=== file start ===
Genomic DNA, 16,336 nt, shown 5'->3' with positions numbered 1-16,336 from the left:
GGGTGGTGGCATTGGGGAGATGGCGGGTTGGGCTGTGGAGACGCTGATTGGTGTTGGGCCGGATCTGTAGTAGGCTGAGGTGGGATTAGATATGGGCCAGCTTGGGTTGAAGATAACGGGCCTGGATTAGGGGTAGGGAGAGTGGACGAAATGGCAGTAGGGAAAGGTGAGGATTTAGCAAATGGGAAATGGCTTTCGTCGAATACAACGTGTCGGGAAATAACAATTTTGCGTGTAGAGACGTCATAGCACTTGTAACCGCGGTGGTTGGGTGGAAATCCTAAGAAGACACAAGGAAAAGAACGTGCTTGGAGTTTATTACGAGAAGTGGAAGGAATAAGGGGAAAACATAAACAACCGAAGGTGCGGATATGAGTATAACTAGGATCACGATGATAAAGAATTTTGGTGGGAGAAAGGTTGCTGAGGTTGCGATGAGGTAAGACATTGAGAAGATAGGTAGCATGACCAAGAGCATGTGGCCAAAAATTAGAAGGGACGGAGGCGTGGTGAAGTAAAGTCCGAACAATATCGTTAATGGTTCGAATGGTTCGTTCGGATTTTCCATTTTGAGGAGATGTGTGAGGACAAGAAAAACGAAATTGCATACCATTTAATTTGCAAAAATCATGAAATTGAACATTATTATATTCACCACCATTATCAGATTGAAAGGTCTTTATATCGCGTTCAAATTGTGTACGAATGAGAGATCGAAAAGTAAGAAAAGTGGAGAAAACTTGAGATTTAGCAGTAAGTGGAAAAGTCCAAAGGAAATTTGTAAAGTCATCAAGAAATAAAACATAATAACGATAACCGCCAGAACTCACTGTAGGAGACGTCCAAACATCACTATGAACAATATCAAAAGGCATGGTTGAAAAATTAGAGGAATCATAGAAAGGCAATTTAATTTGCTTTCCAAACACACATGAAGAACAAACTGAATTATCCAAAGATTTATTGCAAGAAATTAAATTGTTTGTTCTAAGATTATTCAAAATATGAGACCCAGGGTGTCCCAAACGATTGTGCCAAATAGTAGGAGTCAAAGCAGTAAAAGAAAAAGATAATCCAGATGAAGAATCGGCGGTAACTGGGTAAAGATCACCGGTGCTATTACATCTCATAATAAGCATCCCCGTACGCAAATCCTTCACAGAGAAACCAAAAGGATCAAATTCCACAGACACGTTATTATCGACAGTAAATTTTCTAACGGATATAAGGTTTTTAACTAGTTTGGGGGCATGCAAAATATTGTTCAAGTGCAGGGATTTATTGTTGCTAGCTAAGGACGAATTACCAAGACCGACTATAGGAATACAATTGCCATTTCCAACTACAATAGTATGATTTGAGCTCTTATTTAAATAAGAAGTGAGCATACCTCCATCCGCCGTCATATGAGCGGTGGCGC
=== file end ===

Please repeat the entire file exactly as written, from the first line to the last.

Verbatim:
Genomic DNA, 16,336 nt, shown 5'->3' with positions numbered 1-16,336 from the left:
GGGTGGTGGCATTGGGGAGATGGCGGGTTGGGCTGTGGAGACGCTGATTGGTGTTGGGCCGGATCTGTAGTAGGCTGAGGTGGGATTAGATATGGGCCAGCTTGGGTTGAAGATAACGGGCCTGGATTAGGGGTAGGGAGAGTGGACGAAATGGCAGTAGGGAAAGGTGAGGATTTAGCAAATGGGAAATGGCTTTCGTCGAATACAACGTGTCGGGAAATAACAATTTTGCGTGTAGAGACGTCATAGCACTTGTAACCGCGGTGGTTGGGTGGAAATCCTAAGAAGACACAAGGAAAAGAACGTGCTTGGAGTTTATTACGAGAAGTGGAAGGAATAAGGGGAAAACATAAACAACCGAAGGTGCGGATATGAGTATAACTAGGATCACGATGATAAAGAATTTTGGTGGGAGAAAGGTTGCTGAGGTTGCGATGAGGTAAGACATTGAGAAGATAGGTAGCATGACCAAGAGCATGTGGCCAAAAATTAGAAGGGACGGAGGCGTGGTGAAGTAAAGTCCGAACAATATCGTTAATGGTTCGAATGGTTCGTTCGGATTTTCCATTTTGAGGAGATGTGTGAGGACAAGAAAAACGAAATTGCATACCATTTAATTTGCAAAAATCATGAAATTGAACATTATTATATTCACCACCATTATCAGATTGAAAGGTCTTTATATCGCGTTCAAATTGTGTACGAATGAGAGATCGAAAAGTAAGAAAAGTGGAGAAAACTTGAGATTTAGCAGTAAGTGGAAAAGTCCAAAGGAAATTTGTAAAGTCATCAAGAAATAAAACATAATAACGATAACCGCCAGAACTCACTGTAGGAGACGTCCAAACATCACTATGAACAATATCAAAAGGCATGGTTGAAAAATTAGAGGAATCATAGAAAGGCAATTTAATTTGCTTTCCAAACACACATGAAGAACAAACTGAATTATCCAAAGATTTATTGCAAGAAATTAAATTGTTTGTTCTAAGATTATTCAAAATATGAGACCCAGGGTGTCCCAAACGATTGTGCCAAATAGTAGGAGTCAAAGCAGTAAAAGAAAAAGATAATCCAGATGAAGAATCGGCGGTAACTGGGTAAAGATCACCGGTGCTATTACATCTCATAATAAGCATCCCCGTACGCAAATCCTTCACAGAGAAACCAAAAGGATCAAATTCCACAGACACGTTATTATCGACAGTAAATTTTCTAACGGATATAAGGTTTTTAACTAGTTTGGGGGCATGCAAAATATTGTTCAAGTGCAGGGATTTATTGTTGCTAGCTAAGGACGAATTACCAAGACCGACTATAGGAATACAATTGCCATTTCCAACTACAATAGTATGATTTGAGCTCTTATTTAAATAAGAAGTGAGCATACCTCCATCCGCCGTCATATGAGCGGTGGCGC